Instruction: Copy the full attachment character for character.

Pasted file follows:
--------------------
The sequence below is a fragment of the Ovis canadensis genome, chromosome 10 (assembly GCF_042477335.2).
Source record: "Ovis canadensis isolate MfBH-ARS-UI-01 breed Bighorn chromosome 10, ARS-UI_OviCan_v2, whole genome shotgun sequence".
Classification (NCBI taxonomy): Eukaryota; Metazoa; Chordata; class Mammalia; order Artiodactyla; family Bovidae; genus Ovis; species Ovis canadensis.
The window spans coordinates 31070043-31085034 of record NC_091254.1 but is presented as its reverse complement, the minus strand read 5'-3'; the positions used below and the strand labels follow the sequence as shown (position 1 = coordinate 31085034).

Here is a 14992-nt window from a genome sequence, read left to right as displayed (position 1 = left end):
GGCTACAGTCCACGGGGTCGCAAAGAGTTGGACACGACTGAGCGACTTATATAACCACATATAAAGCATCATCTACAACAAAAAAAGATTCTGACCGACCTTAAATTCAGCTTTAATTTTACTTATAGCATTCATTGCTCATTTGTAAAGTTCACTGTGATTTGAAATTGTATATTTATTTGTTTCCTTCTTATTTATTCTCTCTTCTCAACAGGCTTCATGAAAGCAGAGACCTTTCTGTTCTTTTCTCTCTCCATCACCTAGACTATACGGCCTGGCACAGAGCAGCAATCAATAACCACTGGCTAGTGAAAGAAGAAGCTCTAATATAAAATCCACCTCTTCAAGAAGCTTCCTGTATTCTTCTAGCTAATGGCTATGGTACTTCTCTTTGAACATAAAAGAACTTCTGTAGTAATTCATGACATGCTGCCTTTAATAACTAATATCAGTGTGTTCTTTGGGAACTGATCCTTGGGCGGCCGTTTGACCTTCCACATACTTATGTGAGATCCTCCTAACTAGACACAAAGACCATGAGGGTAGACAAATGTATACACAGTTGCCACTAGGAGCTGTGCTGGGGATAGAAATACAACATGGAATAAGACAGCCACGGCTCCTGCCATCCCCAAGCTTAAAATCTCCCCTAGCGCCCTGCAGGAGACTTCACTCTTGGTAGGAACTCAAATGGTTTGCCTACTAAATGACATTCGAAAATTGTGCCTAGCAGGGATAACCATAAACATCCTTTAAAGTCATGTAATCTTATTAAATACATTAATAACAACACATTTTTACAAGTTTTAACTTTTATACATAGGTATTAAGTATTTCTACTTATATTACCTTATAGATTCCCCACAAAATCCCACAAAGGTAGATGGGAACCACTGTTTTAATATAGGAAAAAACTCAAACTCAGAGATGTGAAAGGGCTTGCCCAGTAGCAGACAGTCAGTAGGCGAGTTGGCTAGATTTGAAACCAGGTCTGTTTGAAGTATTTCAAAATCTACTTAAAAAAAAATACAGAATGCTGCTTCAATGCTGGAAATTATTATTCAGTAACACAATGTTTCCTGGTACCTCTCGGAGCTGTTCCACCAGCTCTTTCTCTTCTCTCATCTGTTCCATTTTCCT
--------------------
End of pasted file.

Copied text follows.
The sequence below is a fragment of the Ovis canadensis genome, chromosome 10 (assembly GCF_042477335.2).
Source record: "Ovis canadensis isolate MfBH-ARS-UI-01 breed Bighorn chromosome 10, ARS-UI_OviCan_v2, whole genome shotgun sequence".
Classification (NCBI taxonomy): Eukaryota; Metazoa; Chordata; class Mammalia; order Artiodactyla; family Bovidae; genus Ovis; species Ovis canadensis.
The window spans coordinates 31070043-31085034 of record NC_091254.1 but is presented as its reverse complement, the minus strand read 5'-3'; the positions used below and the strand labels follow the sequence as shown (position 1 = coordinate 31085034).

Here is a 14992-nt window from a genome sequence, read left to right as displayed (position 1 = left end):
GGCTACAGTCCACGGGGTCGCAAAGAGTTGGACACGACTGAGCGACTTATATAACCACATATAAAGCATCATCTACAACAAAAAAAGATTCTGACCGACCTTAAATTCAGCTTTAATTTTACTTATAGCATTCATTGCTCATTTGTAAAGTTCACTGTGATTTGAAATTGTATATTTATTTGTTTCCTTCTTATTTATTCTCTCTTCTCAACAGGCTTCATGAAAGCAGAGACCTTTCTGTTCTTTTCTCTCTCCATCACCTAGACTATACGGCCTGGCACAGAGCAGCAATCAATAACCACTGGCTAGTGAAAGAAGAAGCTCTAATATAAAATCCACCTCTTCAAGAAGCTTCCTGTATTCTTCTAGCTAATGGCTATGGTACTTCTCTTTGAACATAAAAGAACTTCTGTAGTAATTCATGACATGCTGCCTTTAATAACTAATATCAGTGTGTTCTTTGGGAACTGATCCTTGGGCGGCCGTTTGACCTTCCACATACTTATGTGAGATCCTCCTAACTAGACACAAAGACCATGAGGGTAGACAAATGTATACACAGTTGCCACTAGGAGCTGTGCTGGGGATAGAAATACAACATGGAATAAGACAGCCACGGCTCCTGCCATCCCCAAGCTTAAAATCTCCCCTAGCGCCCTGCAGGAGACTTCACTCTTGGTAGGAACTCAAATGGTTTGCCTACTAAATGACATTCGAAAATTGTGCCTAGCAGGGATAACCATAAACATCCTTTAAAGTCATGTAATCTTATTAAATACATTAATAACAACACATTTTTACAAGTTTTAACTTTTATACATAGGTATTAAGTATTTCTACTTATATTACCTTATAGATTCCCCACAAAATCCCACAAAGGTAGATGGGAACCACTGTTTTAATATAGGAAAAAACTCAAACTCAGAGATGTGAAAGGGCTTGCCCAGTAGCAGACAGTCAGTAGGCGAGTTGGCTAGATTTGAAACCAGGTCTGTTTGAAGTATTTCAAAATCTACTTAAAAAAAAATACAGAATGCTGCTTCAATGCTGGAAATTATTATTCAGTAACACAATGTTTCCTGGTACCTCTCGGAGCTGTTCCACCAGCTCTTTCTCTTCTCTCATCTGTTCCATTTTCCT